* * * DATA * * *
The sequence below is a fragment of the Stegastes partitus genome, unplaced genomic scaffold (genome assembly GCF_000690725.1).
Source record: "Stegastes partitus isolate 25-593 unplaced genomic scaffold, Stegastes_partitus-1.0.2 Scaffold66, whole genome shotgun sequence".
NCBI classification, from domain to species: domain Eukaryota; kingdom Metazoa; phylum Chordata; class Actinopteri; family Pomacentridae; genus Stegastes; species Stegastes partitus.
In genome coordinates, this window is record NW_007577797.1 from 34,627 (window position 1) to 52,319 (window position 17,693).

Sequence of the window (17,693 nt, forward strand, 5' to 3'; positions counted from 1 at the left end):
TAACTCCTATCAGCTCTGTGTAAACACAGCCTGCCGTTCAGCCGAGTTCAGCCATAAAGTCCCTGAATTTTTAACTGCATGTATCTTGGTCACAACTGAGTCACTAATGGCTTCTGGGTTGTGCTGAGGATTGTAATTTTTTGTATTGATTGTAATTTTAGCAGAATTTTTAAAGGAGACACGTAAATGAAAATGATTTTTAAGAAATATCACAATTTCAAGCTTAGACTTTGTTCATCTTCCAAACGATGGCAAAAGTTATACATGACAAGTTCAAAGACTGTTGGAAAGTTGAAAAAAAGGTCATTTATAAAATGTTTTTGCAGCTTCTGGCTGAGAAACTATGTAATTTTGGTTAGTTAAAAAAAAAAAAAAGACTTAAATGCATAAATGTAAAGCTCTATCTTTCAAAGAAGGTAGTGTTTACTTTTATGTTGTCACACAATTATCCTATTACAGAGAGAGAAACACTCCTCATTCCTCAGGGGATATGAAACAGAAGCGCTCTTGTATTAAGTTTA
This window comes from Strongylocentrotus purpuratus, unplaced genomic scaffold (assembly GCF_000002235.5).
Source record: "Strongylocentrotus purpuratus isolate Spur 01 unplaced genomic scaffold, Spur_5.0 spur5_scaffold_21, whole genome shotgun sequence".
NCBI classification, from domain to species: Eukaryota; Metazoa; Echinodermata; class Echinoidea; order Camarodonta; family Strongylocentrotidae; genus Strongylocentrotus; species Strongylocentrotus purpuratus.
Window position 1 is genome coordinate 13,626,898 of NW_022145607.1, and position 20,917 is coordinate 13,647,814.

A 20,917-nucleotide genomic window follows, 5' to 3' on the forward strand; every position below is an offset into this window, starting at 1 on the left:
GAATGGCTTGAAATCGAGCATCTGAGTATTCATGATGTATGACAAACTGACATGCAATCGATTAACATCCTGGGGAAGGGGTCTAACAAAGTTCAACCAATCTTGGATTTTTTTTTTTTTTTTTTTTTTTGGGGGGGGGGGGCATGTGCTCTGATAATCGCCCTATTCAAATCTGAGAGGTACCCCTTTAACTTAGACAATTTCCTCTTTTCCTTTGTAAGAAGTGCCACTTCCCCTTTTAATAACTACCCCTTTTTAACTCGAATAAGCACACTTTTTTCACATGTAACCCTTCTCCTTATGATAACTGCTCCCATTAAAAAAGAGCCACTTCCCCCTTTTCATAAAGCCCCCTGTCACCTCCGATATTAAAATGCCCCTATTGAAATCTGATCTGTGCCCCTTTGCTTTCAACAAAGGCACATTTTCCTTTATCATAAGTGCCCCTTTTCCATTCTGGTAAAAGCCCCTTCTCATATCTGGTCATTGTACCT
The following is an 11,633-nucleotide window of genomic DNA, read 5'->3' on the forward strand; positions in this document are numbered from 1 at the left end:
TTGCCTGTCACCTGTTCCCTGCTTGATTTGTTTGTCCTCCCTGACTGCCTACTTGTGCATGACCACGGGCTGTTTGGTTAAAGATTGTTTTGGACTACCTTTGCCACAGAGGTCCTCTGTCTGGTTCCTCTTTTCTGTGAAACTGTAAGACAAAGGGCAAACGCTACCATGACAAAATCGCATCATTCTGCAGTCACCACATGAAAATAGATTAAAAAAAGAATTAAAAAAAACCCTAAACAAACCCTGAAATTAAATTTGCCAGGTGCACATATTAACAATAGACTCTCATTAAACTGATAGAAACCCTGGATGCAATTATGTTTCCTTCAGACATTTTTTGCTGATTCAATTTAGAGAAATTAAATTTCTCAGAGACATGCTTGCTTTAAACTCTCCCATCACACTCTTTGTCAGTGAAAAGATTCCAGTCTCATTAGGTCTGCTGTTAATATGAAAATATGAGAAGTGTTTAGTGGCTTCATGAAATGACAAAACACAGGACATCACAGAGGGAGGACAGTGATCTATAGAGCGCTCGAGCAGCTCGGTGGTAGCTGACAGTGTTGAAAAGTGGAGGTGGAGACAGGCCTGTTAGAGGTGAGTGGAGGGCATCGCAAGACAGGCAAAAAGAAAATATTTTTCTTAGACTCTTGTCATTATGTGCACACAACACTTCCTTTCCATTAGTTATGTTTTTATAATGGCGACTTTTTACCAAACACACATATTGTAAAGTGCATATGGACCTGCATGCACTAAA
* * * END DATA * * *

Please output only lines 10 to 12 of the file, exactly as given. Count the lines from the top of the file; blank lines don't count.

Window position 1 is genome coordinate 13,626,898 of NW_022145607.1, and position 20,917 is coordinate 13,647,814.

A 20,917-nucleotide genomic window follows, 5' to 3' on the forward strand; every position below is an offset into this window, starting at 1 on the left:
GAATGGCTTGAAATCGAGCATCTGAGTATTCATGATGTATGACAAACTGACATGCAATCGATTAACATCCTGGGGAAGGGGTCTAACAAAGTTCAACCAATCTTGGATTTTTTTTTTTTTTTTTTTTTTTGGGGGGGGGGGGCATGTGCTCTGATAATCGCCCTATTCAAATCTGAGAGGTACCCCTTTAACTTAGACAATTTCCTCTTTTCCTTTGTAAGAAGTGCCACTTCCCCTTTTAATAACTACCCCTTTTTAACTCGAATAAGCACACTTTTTTCACATGTAACCCTTCTCCTTATGATAACTGCTCCCATTAAAAAAGAGCCACTTCCCCCTTTTCATAAAGCCCCCTGTCACCTCCGATATTAAAATGCCCCTATTGAAATCTGATCTGTGCCCCTTTGCTTTCAACAAAGGCACATTTTCCTTTATCATAAGTGCCCCTTTTCCATTCTGGTAAAAGCCCCTTCTCATATCTGGTCATTGTACCT